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The effects of glutamine-supplemented parenteral nutrition in premature infants






Jpen. Journal of Parenteral and Enteral Nutrition 20(1): 74-80

The effects of glutamine-supplemented parenteral nutrition in premature infants

Background: Glutamine (GLN) is the primary fuel for rapidly dividing cells, yet it is not a constituent of parenteral nutritional formulas administered to newborns. The aims of this prospective, randomized, double-blind trial were (1) to confirm the safety of glutamine supplementation for premature infants and (2) to examine the effects of glutamine-supplemented parenteral nutrition on length of stay, days on total parenteral nutrition (TPN), days on the ventilator, and other clinical outcomes. Methods: Premature infants received either standard or glutamine-supplemented TPN and were monitored throughout length of stay for various health and biochemical indices. The group was examined as a whole (n = 44; birth weight range: 530 to 1250 g) and in two weight subgroups, lt 800 and gtoreq 800 g. Results: Serum ammonia, blood urea nitrogen, and glutamate tended to be higher in the GLN groups, but the levels were well within normal limits. In the lt 800-g cohort (n = 24), glutamine-supplemented infants required fewer days on TPN (13 vs 21 days, p = .02), had a shorter length of time to full feeds (8 vs 14 days, p = .03), and needed less time on the ventilator (38 vs 47 days, p = .04). There was a tendency toward a shorter length of stay in the NICU (73 vs 90 days, NS). These findings were not observed in the infants gtoreq 800 g (n = 20). Conclusions: Glutamine appears to be safe for use in premature infants and seems to be conditionally essential in premature infants with extremely low birth weights. Larger multicenter trials are needed to confirm these observations and further evaluate the efficacy of GLN in these high-risk premature infants.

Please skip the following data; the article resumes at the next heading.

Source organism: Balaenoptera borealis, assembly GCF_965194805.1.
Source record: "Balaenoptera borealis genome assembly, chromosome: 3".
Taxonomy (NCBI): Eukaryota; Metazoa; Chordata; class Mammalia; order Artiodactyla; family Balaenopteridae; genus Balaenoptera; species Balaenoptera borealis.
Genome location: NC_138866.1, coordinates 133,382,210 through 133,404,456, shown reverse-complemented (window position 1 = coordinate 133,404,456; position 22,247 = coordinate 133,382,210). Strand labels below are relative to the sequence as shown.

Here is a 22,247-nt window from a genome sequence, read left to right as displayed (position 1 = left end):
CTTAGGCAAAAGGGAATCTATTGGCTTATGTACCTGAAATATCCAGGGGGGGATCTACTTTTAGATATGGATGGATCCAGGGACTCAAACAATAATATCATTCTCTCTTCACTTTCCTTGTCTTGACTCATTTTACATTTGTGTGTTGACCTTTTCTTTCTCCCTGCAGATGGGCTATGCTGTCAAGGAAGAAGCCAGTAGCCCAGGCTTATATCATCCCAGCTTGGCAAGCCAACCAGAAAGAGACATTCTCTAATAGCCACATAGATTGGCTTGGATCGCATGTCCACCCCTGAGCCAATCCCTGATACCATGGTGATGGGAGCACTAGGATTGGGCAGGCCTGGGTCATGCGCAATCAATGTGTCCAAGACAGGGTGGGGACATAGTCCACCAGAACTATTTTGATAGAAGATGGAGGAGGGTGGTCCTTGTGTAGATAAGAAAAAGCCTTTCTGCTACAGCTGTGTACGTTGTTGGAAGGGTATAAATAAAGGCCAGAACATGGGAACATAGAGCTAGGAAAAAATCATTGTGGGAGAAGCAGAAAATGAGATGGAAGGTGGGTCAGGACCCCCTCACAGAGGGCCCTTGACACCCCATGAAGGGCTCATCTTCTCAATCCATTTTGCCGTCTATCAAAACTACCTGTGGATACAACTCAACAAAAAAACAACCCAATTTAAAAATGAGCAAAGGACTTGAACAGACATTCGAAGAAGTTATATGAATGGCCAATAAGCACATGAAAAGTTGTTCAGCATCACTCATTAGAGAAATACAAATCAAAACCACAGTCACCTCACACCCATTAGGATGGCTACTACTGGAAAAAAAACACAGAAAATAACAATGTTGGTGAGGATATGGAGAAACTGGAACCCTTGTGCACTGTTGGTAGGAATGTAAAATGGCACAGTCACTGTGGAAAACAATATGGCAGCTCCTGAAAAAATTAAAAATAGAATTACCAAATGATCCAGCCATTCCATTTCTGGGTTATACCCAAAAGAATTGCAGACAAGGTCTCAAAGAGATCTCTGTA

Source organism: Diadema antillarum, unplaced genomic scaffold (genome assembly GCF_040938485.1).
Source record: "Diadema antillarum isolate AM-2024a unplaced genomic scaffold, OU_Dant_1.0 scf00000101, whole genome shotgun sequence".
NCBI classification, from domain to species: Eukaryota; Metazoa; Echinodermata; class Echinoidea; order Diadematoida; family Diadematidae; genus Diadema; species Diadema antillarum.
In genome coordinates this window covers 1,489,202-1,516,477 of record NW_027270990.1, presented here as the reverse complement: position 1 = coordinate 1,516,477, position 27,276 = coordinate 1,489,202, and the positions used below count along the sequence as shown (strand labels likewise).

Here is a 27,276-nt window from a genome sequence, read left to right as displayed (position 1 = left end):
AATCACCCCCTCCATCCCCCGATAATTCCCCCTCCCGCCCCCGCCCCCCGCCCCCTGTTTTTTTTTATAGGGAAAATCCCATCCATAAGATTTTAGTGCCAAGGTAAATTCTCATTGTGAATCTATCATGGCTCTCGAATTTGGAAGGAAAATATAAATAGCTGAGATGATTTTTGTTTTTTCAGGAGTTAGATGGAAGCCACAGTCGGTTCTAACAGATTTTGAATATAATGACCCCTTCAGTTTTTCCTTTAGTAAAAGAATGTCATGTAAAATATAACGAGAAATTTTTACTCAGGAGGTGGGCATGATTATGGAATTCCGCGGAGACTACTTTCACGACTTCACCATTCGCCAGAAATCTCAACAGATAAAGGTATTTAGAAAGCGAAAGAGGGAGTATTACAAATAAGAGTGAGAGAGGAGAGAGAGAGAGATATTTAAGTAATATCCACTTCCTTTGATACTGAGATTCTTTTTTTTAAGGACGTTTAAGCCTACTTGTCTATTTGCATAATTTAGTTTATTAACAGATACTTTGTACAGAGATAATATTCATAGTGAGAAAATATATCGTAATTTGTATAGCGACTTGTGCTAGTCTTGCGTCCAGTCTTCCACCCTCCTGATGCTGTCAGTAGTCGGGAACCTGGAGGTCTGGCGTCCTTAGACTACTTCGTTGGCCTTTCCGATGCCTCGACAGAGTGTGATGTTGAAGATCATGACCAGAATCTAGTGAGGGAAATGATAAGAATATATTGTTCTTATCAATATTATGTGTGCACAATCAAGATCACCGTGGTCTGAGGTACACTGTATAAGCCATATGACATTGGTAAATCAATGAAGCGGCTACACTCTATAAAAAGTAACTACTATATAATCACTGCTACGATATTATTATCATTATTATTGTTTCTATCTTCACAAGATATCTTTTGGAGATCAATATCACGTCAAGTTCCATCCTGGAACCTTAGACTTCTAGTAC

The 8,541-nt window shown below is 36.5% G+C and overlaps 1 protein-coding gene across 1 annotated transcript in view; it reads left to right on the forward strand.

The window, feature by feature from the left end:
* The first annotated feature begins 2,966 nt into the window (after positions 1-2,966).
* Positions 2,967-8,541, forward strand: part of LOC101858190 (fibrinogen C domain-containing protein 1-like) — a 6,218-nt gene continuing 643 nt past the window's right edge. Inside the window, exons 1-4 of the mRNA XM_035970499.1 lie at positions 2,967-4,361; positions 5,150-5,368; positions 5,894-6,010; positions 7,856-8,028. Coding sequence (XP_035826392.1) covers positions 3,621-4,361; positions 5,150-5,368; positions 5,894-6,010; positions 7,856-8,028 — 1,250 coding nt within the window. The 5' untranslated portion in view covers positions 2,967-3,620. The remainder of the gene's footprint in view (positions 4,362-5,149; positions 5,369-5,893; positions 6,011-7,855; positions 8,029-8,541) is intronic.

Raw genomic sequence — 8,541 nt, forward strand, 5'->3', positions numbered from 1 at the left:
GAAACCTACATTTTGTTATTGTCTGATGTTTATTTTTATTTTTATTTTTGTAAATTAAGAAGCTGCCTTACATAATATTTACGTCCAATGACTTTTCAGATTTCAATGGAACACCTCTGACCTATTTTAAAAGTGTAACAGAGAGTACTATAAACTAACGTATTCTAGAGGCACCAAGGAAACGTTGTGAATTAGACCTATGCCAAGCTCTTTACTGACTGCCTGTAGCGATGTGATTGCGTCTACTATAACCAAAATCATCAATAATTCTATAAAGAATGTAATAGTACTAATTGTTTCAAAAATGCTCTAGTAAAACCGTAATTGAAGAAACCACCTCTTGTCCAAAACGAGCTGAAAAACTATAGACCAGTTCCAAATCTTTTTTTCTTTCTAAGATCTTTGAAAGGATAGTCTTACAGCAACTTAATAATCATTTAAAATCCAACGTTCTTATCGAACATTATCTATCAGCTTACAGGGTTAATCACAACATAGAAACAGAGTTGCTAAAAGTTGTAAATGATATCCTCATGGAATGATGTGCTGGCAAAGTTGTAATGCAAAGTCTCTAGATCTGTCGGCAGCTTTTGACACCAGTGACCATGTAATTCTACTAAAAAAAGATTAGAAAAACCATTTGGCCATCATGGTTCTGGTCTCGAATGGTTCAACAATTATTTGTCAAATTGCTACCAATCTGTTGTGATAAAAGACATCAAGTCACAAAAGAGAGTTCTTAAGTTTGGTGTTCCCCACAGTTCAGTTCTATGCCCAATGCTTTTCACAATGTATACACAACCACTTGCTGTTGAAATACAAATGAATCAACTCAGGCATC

Accession: 002984932

PMID: 8788268

DOI: 10.1177/014860719602000174



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